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Int Immunopharmacol. 2015 Nov;29(1):63-70. doi: 10.1016/j.intimp.2015.05.047. Epub 2015 Jun 10.

Keratinocyte nicotinic acetylcholine receptor activation modulates early TLR2-mediated wound healing responses.

Author information

1
The Burn and Shock Trauma Research Institute, Loyola University Chicago, Health Science Division, Maywood, IL, USA; Department of Surgery, Loyola University Chicago, Health Science Division, Maywood, IL, USA. Electronic address: kradek1@luc.edu.
2
The Burn and Shock Trauma Research Institute, Loyola University Chicago, Health Science Division, Maywood, IL, USA; Department of Surgery, Loyola University Chicago, Health Science Division, Maywood, IL, USA.
3
The Burn and Shock Trauma Research Institute, Loyola University Chicago, Health Science Division, Maywood, IL, USA; Department of Surgery, Loyola University Chicago, Health Science Division, Maywood, IL, USA; Infectious Disease and Immunology Research Institute in the Department of Microbiology and Immunology, Loyola University Chicago, Health Science Division, Maywood, IL, USA; Stritch School of Medicine, Loyola University Chicago, Health Science Division, Maywood, IL, USA.

Abstract

The cholinergic anti-inflammatory pathway spans several macro- and micro-environments to control inflammation via α7 nicotinic acetylcholine receptors (nAChRs). Physiologic inflammation is necessary for normal wound repair and is triggered, in part, via Toll-like receptors (TLRs). Here, we demonstrate that keratinocyte nAChR activation dampens TLR2-mediated migration and pro-inflammatory cytokine and antimicrobial peptide (AMP) production, which is restored by a α7-selective nAChR antagonist. The mechanism of this response occurs by blocking the NF-κB and Erk1/2 pathway during early and late wound healing. In a mouse model of Staphylococcus aureus wound infection, topical nAChR activation reduces wound AMP and TLR2 production to augment bacterial survival in wild-type mice. These findings suggest that aberrant α7 nAChR activation may impair normal wound healing responses, and that pharmacologic administration of topical nAChR antagonists may improve wound healing outcomes in wounds necessitating a more robust inflammatory response.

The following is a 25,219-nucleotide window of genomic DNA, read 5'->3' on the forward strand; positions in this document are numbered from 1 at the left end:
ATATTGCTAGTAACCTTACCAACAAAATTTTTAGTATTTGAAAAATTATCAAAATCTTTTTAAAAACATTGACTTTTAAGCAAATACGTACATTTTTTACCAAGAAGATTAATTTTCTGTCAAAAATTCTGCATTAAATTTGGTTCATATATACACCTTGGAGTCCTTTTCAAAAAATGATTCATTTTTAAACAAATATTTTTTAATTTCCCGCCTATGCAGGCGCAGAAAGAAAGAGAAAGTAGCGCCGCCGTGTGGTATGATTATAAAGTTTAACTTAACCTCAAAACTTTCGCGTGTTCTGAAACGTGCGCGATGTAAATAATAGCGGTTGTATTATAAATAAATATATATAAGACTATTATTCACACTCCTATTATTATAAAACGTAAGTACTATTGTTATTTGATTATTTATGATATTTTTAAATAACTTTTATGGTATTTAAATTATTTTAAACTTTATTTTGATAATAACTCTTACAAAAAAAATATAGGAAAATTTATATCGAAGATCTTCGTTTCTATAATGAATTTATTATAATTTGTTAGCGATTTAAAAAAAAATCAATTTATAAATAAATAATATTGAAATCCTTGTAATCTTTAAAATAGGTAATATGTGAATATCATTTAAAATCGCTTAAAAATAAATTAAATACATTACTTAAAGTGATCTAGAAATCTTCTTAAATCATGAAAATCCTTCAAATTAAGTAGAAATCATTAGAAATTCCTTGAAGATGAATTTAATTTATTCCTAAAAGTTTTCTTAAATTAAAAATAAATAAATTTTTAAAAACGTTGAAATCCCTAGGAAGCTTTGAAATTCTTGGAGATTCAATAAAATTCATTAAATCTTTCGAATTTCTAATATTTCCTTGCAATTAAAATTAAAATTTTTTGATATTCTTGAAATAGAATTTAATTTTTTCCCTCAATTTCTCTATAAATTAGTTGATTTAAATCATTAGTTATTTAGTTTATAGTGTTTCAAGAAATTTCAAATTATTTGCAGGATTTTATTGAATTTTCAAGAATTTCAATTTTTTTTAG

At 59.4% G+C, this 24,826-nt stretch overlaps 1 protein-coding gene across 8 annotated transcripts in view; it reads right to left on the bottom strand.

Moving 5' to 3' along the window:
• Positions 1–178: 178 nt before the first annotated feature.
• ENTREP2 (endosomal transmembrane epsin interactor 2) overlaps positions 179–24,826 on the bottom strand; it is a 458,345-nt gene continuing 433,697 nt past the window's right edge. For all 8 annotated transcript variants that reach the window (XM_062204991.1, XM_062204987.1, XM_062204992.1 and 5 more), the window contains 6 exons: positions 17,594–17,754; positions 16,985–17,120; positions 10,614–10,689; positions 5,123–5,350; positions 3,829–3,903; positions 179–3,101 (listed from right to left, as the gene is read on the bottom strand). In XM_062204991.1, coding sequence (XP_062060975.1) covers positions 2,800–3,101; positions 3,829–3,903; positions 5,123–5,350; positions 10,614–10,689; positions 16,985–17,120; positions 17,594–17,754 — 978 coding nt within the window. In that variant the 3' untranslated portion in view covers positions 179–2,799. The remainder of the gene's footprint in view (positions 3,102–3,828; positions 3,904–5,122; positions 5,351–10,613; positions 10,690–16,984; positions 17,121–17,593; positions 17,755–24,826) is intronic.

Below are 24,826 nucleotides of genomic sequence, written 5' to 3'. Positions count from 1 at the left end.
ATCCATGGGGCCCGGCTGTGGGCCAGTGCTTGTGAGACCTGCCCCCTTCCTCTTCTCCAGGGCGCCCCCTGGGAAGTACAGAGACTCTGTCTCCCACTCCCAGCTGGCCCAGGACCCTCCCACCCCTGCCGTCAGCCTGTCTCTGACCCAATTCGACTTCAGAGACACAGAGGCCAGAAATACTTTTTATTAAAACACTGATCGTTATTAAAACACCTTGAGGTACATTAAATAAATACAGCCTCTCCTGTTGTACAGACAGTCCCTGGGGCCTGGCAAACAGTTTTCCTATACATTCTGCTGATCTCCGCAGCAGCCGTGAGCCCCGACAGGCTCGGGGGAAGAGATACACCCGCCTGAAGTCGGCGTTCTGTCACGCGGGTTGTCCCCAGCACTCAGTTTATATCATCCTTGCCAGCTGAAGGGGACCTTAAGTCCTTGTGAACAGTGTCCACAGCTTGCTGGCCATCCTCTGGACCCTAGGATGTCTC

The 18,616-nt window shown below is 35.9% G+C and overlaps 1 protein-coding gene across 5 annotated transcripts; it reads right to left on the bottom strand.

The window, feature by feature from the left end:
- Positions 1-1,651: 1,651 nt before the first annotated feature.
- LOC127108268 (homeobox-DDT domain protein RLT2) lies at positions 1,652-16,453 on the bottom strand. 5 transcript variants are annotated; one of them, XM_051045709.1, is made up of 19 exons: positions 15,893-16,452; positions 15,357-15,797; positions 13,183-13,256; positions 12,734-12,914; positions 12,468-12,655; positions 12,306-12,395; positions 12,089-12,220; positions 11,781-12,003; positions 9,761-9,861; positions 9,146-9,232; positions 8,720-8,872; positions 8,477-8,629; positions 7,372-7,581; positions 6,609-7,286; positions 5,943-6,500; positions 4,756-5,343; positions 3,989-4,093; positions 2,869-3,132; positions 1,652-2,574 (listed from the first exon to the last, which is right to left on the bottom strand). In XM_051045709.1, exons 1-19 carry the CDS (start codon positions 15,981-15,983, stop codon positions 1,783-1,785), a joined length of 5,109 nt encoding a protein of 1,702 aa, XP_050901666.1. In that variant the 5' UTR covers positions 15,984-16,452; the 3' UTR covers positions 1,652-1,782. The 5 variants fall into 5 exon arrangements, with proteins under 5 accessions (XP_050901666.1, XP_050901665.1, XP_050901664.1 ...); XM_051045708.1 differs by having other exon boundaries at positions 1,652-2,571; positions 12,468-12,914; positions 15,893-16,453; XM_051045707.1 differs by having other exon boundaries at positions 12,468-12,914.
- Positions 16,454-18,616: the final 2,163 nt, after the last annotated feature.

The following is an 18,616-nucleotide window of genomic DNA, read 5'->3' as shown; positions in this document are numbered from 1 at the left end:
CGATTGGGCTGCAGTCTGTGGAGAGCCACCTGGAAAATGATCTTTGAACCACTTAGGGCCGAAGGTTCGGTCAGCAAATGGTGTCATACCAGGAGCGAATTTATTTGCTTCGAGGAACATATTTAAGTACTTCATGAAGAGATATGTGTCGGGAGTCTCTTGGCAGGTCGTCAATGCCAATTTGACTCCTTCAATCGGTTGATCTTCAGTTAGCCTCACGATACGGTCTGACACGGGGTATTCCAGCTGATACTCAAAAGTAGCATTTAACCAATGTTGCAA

KEYWORDS:

Antimicrobial peptides; Infection; Keratinocytes; Nicotinic receptors; Toll-like receptor-2; Wound healing

PMID:
26071220
PMCID:
PMC4637223
DOI:
10.1016/j.intimp.2015.05.047
[Indexed for MEDLINE]
Free PMC Article

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